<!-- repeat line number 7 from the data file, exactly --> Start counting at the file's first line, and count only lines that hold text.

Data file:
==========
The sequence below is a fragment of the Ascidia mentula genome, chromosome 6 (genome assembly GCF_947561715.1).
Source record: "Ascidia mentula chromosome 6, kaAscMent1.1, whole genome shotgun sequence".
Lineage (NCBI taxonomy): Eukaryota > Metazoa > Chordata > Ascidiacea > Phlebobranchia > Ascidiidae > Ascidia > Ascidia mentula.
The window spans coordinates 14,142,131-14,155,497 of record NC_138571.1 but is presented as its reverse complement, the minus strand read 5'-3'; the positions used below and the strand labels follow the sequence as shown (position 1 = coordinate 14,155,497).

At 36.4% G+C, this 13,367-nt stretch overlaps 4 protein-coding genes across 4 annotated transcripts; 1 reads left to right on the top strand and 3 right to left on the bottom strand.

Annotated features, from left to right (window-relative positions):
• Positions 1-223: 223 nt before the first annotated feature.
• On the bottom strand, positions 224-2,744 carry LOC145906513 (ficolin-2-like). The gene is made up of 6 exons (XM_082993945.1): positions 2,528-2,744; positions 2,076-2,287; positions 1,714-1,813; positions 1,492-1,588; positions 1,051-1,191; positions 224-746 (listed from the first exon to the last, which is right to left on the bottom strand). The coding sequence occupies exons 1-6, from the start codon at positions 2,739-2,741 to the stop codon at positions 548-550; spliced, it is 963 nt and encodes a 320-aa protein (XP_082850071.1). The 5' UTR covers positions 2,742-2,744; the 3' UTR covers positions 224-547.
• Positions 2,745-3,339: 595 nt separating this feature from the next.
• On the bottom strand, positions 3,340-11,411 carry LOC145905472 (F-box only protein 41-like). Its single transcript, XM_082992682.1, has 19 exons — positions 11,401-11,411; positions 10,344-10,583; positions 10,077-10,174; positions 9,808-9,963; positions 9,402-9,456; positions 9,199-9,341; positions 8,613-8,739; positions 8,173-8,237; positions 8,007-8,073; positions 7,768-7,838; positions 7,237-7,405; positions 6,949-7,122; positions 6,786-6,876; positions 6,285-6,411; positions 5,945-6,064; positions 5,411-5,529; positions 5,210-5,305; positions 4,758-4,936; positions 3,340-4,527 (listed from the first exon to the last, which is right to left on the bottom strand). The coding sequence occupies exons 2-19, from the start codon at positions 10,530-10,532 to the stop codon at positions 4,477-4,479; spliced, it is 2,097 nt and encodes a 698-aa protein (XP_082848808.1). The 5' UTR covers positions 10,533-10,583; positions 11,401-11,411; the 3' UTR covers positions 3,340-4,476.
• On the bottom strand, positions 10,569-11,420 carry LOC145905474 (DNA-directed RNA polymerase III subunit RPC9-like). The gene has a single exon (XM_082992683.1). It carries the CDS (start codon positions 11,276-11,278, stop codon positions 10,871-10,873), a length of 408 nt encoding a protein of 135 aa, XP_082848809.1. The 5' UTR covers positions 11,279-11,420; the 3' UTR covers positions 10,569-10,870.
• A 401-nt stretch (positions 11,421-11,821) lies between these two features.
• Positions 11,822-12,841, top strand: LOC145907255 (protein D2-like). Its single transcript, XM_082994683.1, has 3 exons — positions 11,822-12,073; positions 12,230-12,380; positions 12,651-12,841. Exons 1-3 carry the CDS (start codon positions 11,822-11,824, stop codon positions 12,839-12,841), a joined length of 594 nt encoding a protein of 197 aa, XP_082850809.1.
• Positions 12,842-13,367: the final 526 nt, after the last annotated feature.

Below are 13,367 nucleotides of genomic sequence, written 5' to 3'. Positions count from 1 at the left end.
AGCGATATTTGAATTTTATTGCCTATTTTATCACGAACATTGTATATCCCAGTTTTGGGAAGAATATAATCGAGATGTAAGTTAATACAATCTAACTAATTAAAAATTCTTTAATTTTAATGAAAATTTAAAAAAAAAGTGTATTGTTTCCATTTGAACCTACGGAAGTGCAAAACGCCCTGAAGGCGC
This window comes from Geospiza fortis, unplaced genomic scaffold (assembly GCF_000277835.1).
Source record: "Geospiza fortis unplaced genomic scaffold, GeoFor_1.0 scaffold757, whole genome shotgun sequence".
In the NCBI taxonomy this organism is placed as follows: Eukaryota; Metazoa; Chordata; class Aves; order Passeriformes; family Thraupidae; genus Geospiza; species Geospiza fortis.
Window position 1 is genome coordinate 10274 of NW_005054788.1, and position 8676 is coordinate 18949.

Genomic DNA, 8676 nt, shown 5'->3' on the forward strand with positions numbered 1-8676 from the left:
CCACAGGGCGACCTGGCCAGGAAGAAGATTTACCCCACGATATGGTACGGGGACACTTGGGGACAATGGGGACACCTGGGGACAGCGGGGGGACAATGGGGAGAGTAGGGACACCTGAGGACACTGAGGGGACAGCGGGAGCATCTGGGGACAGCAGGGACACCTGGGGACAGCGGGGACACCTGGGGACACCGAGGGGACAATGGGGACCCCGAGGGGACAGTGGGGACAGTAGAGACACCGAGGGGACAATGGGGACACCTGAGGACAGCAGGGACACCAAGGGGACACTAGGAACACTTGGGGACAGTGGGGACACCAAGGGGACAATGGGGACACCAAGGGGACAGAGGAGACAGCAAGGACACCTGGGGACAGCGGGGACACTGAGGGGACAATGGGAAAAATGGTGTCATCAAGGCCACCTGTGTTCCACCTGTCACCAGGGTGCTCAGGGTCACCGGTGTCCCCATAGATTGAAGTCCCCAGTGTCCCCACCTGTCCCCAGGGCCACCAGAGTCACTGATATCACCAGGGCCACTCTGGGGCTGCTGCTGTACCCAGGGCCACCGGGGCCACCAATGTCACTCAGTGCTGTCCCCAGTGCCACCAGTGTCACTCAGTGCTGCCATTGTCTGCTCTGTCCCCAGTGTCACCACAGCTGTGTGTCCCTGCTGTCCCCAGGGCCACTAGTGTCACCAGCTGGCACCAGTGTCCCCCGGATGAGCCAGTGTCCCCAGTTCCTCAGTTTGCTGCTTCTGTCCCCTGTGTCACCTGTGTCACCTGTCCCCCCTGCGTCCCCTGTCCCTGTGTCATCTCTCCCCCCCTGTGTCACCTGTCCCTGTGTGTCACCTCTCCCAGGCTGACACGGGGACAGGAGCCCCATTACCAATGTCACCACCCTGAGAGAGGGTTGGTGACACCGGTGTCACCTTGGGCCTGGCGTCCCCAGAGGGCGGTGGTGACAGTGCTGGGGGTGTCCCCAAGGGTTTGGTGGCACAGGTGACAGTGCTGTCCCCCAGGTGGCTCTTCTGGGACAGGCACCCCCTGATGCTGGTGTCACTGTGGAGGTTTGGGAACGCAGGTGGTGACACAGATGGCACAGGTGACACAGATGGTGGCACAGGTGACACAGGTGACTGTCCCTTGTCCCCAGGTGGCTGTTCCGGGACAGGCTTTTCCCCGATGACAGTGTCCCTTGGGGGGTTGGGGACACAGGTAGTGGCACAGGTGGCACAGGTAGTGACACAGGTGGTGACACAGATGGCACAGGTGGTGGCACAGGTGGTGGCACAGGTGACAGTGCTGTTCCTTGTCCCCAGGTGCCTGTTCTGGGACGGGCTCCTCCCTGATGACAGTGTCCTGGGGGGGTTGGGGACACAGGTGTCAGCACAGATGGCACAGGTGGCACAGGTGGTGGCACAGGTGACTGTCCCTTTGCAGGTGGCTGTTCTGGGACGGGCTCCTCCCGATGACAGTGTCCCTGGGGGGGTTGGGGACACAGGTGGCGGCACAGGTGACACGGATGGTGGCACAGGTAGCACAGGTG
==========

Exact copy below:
• Positions 1-223: 223 nt before the first annotated feature.